“How many observers or crew members have to die before WPCFC takes action? … This. Must. End. Charlie, Keith, and all the other missing observers deserve better,” the World Wide Fund for Nature’s Bubba Cook told the Western and Central Pacific Fisheries Commission at its annual meeting last month in Bali.

Charlie Lasisi, an observer from Papua New Guinea, disappeared in March 2010 while serving on a Philippine fishing vessel. Six crew members were tried for his murder. A Papua New Guinea court, however, found insufficient evidence to convict them.

Keith Davis, an American observer and Cook’s friend, disappeared last September while the Panamanian-flagged vessel he was working on was in the process of transshipping in the Eastern Pacific, which is governed by the Inter-American Tropical Tuna Association. Both vessels involved also fish in the WCPFC region. An investigation is ongoing.

Keith Davis disappeared under suspicious circumstances in September while working as a fisheries observer aboard a Chinese vessel.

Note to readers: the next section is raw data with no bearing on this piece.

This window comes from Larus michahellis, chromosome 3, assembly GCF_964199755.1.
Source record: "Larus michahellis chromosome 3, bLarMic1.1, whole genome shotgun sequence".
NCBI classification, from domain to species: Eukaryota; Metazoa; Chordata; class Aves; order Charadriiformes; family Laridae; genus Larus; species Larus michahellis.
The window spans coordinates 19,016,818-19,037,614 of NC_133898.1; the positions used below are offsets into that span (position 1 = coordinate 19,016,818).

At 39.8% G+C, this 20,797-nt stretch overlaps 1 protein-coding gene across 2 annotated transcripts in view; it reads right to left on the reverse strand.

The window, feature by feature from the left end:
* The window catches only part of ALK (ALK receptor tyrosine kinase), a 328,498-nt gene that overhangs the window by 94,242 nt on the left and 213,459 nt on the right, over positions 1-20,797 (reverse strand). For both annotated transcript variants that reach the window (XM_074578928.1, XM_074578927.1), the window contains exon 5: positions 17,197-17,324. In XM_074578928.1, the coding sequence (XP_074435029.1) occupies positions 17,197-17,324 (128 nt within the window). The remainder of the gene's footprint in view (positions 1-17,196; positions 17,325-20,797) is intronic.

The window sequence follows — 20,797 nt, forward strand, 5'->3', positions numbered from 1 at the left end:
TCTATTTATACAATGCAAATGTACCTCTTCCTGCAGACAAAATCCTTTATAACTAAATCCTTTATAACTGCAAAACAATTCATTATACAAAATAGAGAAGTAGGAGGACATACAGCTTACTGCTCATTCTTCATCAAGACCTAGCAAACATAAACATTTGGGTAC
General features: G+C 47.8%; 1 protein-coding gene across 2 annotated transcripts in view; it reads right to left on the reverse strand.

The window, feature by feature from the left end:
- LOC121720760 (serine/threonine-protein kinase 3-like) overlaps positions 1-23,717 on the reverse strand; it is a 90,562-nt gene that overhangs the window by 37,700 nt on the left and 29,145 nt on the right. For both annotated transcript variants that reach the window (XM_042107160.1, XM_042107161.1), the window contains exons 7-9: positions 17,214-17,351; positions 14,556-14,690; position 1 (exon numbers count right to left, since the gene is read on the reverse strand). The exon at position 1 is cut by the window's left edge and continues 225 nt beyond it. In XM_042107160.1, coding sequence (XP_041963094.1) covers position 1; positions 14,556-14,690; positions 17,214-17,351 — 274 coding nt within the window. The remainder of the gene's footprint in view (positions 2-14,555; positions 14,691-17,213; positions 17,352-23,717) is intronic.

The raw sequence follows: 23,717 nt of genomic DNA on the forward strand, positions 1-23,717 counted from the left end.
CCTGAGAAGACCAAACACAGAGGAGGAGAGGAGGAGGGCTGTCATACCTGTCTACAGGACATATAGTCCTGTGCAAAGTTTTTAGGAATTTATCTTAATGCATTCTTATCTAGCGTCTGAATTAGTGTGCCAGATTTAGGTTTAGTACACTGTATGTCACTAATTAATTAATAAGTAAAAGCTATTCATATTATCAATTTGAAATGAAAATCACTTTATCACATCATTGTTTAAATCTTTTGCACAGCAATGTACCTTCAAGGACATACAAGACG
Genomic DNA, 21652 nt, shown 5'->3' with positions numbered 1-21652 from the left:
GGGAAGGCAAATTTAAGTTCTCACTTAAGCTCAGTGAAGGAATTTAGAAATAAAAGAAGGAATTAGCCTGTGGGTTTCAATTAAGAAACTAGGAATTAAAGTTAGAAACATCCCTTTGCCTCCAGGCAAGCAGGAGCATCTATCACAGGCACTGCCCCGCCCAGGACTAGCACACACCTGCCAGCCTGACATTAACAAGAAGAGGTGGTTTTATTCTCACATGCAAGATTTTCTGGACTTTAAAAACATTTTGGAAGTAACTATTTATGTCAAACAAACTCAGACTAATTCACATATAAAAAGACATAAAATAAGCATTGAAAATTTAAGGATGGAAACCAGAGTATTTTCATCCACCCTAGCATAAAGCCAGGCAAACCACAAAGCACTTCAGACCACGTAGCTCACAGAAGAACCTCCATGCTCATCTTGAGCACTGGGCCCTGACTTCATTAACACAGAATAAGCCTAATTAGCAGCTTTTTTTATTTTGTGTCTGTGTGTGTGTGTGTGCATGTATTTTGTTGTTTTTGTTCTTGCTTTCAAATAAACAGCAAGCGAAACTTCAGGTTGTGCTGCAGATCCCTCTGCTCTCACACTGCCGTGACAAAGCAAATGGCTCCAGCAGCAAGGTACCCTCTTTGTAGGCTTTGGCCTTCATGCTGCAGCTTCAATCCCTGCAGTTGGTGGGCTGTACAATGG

Keith Davis disappeared under suspicious circumstances in September while working as a fisheries observer aboard a Chinese vessel.

Submitted photo

At the WCPFC meeting, a representative from Papua New Guinea, the region’s largest supplier of fisheries observers, said his government is investigating the disappearance of still other observers, but chose not to name them out of respect for their families.

For years, NGOs have been asking the commission to adopt stronger measures to protect the health and safety of the more than 600 fisheries observers in the region who record catch and scientific data and monitor compliance with the commission’s conservation and management measures.

In 2012, the Association for Professional Observers and the World Wide Fund for Nature recommended several actions the commission could take, including adopting an Observer Bill of Rights; defining the responsibilities of observer providers and setting fines for non-compliance; developing observer health, safety, and welfare standards; establishing a blacklist of captains or crew with a history of non-compliance, especially regarding observer abuse and interference; developing a system to address and prosecute observer grievances; and developing a conservation measure that would result in vessels being placed on the list of Illegal, Unreported, and Unregulated vessels whenever instances of bribery, threat, intimidation, assault or harassment of an observer were confirmed.